Jimmy O’Neil (Morgan Paull, whom you may recall as the guy who gets blown away by Brion James at the start of Blade Runner) is a fresh-faced police officer in the sleepy California town of Newhall. Not much happens there, and Jimmy is just fine with that. This gives him lots of time to score with every single woman he comes across and to passively ignite the libidos of those out of his age range. His older partner Lasser (Art Metrano), on the other hand, is dying to break out to the big city and some action. But there is a trio of drifters circling Newhall like a school of sharks, just dying to make things interesting for everyone.
In her notes on Carnival In Flanders, the late, great Pauline Kael wrote that “movies with rough edges and bad spots are sometimes more exciting.” While I don’t agree with her opinions all of the time, I agree enthusiastically with her in this sentiment. Of course, I love the meticulousness of more technical filmmakers as well, but I think that verisimilitude can also be found in the more rough-hewn (not always, but sometimes). Lewis Teague and Leon Capetanos (under the Howard Freen pseudonym) approach the structure of Dirty O’Neil (aka The Love Life Of A Cop) in the sort of freeform way of a Robert Altman film. Obviously, there are vast differences in directorial styles, but the casual naturalism of most non-sex scenes stands out. There is no real plot to the film. There is only a series of events, and the vast majority of these events are in service of the endgame of Jimmy getting laid by a bevy of pretty girls (I’ll overlook the instances of female underarm hair, but if that’s your thing, more power to you). This is, after all, a Sexploitation film, first and foremost. But in between the sex scenes are these mini-episodes, and it’s from these the film garners its charm. The actors have an easy rapport with each other, so even if the audience doesn’t believe the facility with which this guy can pick up chicks, the relationships between the characters is completely believable. Contrasted with this are the scenes involving the drifters Lou (Raymond O’Keefe), Bennie (Tom Huff), and Al (Bob Potter). These are despicable villains with the thinnest of characterizations, but their purpose is not solely to provide some sleaze and danger for the film.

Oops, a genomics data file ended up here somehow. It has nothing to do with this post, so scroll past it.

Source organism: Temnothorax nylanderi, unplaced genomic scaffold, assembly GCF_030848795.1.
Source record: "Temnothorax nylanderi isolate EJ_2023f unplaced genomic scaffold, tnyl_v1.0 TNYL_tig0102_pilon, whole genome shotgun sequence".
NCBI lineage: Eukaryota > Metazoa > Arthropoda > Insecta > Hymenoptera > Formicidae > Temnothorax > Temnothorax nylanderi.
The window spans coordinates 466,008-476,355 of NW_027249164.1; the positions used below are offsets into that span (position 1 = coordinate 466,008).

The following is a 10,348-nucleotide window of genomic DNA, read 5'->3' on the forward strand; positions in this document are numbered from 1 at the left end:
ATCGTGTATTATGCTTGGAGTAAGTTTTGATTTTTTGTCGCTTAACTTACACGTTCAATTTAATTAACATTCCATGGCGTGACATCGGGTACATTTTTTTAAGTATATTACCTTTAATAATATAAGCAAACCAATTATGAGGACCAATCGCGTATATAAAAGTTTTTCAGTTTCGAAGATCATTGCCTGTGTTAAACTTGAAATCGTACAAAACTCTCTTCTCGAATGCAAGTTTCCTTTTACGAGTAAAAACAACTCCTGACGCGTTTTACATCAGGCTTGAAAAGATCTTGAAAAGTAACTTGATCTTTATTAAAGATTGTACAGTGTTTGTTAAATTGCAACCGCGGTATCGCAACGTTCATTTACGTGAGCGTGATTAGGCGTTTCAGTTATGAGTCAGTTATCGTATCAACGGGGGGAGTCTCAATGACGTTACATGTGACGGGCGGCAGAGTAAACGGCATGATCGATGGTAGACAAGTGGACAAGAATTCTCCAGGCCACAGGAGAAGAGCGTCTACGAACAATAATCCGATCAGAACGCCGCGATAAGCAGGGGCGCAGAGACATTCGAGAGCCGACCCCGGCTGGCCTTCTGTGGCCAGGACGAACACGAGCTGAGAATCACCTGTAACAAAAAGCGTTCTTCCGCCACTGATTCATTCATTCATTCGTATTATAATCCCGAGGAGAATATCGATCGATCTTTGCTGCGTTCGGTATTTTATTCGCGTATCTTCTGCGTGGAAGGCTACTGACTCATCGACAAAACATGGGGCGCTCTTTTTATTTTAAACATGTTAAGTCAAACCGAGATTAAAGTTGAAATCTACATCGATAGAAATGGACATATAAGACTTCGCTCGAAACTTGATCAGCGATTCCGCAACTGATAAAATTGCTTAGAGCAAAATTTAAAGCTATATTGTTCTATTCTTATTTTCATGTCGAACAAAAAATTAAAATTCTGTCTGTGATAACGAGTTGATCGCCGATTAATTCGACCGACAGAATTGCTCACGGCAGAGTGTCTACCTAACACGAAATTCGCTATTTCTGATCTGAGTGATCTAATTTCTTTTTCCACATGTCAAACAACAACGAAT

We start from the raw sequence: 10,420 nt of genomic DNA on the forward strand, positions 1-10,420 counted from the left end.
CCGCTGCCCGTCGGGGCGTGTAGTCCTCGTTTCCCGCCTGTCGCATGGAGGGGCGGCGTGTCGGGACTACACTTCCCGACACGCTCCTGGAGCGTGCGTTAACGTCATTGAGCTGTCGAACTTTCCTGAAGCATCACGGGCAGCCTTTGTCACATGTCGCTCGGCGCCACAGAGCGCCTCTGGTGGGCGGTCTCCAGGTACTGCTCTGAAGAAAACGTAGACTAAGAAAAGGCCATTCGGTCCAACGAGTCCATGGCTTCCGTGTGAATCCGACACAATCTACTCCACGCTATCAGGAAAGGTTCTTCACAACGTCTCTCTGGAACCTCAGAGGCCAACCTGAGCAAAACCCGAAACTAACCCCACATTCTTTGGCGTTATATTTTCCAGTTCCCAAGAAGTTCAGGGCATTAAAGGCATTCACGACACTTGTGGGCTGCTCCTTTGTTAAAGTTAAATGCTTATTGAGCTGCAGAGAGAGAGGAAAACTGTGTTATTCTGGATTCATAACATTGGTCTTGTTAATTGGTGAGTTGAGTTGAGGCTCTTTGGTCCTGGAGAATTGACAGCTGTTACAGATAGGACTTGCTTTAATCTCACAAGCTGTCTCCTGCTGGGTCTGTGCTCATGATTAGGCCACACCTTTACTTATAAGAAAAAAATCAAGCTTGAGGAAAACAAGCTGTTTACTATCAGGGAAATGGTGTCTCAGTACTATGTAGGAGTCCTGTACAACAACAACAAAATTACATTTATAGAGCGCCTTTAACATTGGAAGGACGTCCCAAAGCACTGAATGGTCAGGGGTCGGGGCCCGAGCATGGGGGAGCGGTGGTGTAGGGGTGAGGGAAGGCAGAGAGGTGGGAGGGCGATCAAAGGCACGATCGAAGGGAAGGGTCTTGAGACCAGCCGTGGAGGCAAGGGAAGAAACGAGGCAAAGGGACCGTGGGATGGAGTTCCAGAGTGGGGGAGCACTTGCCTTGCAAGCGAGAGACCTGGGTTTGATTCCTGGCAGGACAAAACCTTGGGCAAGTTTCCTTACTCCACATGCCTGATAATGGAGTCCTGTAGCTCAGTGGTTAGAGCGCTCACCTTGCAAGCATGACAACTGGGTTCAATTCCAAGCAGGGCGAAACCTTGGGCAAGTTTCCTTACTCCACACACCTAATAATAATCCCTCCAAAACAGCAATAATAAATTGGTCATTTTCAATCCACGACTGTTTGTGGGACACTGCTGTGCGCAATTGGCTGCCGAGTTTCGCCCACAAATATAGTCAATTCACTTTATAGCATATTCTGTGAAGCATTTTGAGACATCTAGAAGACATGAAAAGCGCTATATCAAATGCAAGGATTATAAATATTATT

It is stated flat out in the film’s dialogue that part of the conflict of the film has to do with the fear of commitment. This goes a long way in proffering a motivation for all the sex (not that this is especially needed for this genre, but it’s nice that one is given). Of course, there has to be a sexual hold out in order to make this point, and that is Lisa (Pat Anderson), the nurse who Jimmy chases after, though never to the point that her elusiveness bothers him. There are, as the film goes to great lengths (ahem) to display, plenty of fish in the sea (or at the absolute minimum, Newhall, California). When Lisa tells Jimmy that she feels like she can open up to him, he has fallen asleep while she was baring her soul. She coaches the girls basketball team (the Amazons) that plays against the team Jimmy coaches (the Butternut Kittens). She describes herself as a “cold fish,” because she doesn’t rip off her clothes when Jimmy shows up, but somehow this is seen as a character flaw rather than as a sign of character, something for which she apologizes. Nonetheless, this relationship and its complications don’t drive the movie. They are just another series of vignettes, and their culmination is unsurprising and, I have to admit, a little bit of a letdown, all things considered. But what can you do?